This combination allows you to use the default /etc/sssd/sssd.conf file on all clients and add additional settings in further configuration files to extend the functionality individually on a per-client basis.

How SSSD processes the configuration files

SSSD reads the configuration files in this order:

  1. The primary /etc/sssd/sssd.conf file
  2. Other *.conf files in /etc/sssd/conf.d/, in alphabetical order

If the same parameter appears in multiple configuration files, SSSD uses the last read parameter.


SSSD does not read hidden files (files starting with .) in the conf.d directory.

2.4. Identity and authentication providers for SSSD

You can connect an SSSD client to the external identity and authentication providers, for example an LDAP directory, an Identity Management (IdM), Active Directory (AD) domain, or a Kerberos realm. The SSSD client then get access to identity and authentication remote services using the SSSD provider. You can configure SSSD to use different identity and authentication providers or a combination of them.

Identity and Authentication Providers as SSSD domains

Identity and authentication providers are configured as domains in the SSSD configuration file, /etc/sssd/sssd.conf. The providers are listed in the [domain/name of the domain] or [domain/default] section of the file.

A single domain can be configured as one of the following providers:

  • An identity provider, which supplies user information such as UID and GID.

    • Specify a domain as the identity provider by using the id_provider option in the [domain/name of the domain] section of the /etc/sssd/sssd.conf file.
  • An authentication provider, which handles authentication requests.

    • Specify a domain as the authentication provider by using the auth_provider option in the [domain/name of the domain] section of /etc/sssd/sssd.conf.
  • An access control provider, which handles authorization requests.

    • Specify a domain as the access control provider using the access_provider option in the [domain/name of the domain] section of /etc/sssd/sssd.conf. By default, the option is set to permit, which always allows all access. See the sssd.conf(5) man page for details.
  • A combination of these providers, for example if all the corresponding operations are performed within a single server.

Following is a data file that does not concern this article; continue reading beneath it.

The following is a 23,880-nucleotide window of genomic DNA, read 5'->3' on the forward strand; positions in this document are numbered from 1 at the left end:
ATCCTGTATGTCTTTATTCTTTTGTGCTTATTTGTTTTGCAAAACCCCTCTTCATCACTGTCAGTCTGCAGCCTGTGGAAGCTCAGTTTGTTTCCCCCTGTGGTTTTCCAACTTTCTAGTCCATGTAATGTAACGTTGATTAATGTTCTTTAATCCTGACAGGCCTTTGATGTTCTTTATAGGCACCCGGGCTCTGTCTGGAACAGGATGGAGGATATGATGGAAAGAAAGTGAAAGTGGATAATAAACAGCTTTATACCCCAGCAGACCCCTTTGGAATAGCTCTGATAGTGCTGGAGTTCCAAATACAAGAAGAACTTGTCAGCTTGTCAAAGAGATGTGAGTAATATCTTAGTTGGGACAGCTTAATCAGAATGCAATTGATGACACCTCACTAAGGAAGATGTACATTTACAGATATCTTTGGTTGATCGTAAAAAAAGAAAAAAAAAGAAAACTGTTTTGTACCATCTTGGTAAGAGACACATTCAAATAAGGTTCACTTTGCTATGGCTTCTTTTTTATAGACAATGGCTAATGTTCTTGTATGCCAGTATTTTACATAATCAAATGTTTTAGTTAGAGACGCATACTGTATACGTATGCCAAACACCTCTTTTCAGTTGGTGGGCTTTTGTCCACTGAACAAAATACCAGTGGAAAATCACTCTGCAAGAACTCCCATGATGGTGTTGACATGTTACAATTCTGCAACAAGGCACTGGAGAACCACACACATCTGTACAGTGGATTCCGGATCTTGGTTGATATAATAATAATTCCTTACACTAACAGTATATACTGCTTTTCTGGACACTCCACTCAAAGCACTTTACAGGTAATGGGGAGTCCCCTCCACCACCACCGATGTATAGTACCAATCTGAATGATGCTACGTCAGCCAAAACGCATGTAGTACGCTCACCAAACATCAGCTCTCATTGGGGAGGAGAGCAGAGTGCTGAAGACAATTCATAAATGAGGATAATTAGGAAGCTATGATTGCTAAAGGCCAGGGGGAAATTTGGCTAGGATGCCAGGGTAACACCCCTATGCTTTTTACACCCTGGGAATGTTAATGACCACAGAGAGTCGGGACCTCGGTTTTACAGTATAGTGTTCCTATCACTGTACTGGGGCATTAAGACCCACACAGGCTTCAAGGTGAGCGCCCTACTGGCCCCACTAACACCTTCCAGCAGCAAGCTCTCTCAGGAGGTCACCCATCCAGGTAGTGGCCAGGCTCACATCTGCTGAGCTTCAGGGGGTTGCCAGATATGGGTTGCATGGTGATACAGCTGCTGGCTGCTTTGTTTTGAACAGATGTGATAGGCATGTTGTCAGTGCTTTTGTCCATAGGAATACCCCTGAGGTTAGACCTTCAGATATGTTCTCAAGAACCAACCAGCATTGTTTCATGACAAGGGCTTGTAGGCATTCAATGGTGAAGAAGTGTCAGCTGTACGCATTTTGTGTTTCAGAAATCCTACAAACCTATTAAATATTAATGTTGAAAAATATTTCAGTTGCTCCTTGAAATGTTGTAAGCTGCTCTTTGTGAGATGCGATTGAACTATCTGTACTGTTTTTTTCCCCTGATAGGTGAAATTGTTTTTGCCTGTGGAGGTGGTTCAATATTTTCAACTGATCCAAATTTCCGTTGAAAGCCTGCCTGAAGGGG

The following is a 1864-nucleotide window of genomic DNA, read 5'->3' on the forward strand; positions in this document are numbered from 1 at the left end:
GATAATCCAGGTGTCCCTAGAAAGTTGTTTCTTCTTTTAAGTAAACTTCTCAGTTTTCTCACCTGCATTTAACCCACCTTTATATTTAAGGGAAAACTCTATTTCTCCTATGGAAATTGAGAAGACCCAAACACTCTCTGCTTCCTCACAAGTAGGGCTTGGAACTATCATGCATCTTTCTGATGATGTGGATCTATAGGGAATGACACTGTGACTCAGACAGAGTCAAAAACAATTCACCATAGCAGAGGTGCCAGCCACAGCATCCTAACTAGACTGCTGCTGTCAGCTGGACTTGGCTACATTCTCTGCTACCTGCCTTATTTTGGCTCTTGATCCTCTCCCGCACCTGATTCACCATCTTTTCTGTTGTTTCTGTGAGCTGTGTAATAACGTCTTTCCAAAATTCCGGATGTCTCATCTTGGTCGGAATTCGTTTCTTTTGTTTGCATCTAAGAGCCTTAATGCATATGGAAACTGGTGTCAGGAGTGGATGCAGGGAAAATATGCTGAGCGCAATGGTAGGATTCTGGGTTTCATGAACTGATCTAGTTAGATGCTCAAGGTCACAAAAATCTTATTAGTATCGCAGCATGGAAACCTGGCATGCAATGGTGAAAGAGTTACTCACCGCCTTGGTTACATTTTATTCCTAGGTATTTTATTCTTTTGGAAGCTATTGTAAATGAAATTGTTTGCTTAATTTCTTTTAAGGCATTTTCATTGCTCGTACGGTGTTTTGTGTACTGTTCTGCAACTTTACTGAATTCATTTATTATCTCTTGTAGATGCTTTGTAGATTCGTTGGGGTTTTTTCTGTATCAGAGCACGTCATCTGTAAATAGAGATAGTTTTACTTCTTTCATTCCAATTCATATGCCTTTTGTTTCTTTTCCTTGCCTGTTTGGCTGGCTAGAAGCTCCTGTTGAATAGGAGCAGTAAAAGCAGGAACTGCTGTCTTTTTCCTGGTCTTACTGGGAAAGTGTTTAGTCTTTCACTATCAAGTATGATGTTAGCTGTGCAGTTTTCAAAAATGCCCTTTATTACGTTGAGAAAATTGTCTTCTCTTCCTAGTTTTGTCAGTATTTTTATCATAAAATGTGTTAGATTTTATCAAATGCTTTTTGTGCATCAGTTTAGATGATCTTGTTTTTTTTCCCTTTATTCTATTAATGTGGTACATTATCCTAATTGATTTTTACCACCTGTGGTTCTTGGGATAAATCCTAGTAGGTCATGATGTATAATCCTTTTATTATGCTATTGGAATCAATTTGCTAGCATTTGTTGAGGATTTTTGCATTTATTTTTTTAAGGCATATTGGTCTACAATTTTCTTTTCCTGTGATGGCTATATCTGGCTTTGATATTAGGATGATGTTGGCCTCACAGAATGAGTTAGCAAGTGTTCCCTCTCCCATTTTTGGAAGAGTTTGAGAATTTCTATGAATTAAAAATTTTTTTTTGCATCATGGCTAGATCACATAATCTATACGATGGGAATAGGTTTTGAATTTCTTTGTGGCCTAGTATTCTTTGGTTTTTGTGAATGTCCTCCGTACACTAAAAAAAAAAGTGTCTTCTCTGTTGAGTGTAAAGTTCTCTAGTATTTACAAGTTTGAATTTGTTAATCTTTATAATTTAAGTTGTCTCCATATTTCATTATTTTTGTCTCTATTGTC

• In this case, the id_provider, auth_provider, and access_provider options are all listed in the same [domain/name of the domain] or [domain/default] section of /etc/sssd/sssd.conf.

You can configure multiple domains for SSSD. You must configure at least one domain, otherwise SSSD will not start.

Proxy Providers

A proxy provider works as an intermediary relay between SSSD and resources that SSSD would otherwise not be able to use. When using a proxy provider, SSSD connects to the proxy service, and the proxy loads the specified libraries.

You can configure SSSD to use a proxy provider to enable:

  • Alternative authentication methods, such as a fingerprint scanner
  • Legacy systems, such as NIS
  • A local system account defined in the /etc/passwd file as an identity provider and a remote authentication provider, for example Kerberos

Available Combinations of Identity and Authentication Providers

You can configure SSSD to use the following combinations of identity and authentication providers.

Table 2.1. Available Combinations of Identity and Authentication Providers

Identity ProviderAuthentication Provider

Identity Management [a]

Identity Management

Active Directory

Active Directory











[a] An extension of the LDAP provider type.

[1] To list and verify the status of the domains using the sssctl utility, your host should be enrolled in Identity Management (IdM) that is in a trust agreement with an Active Directory (AD) forest.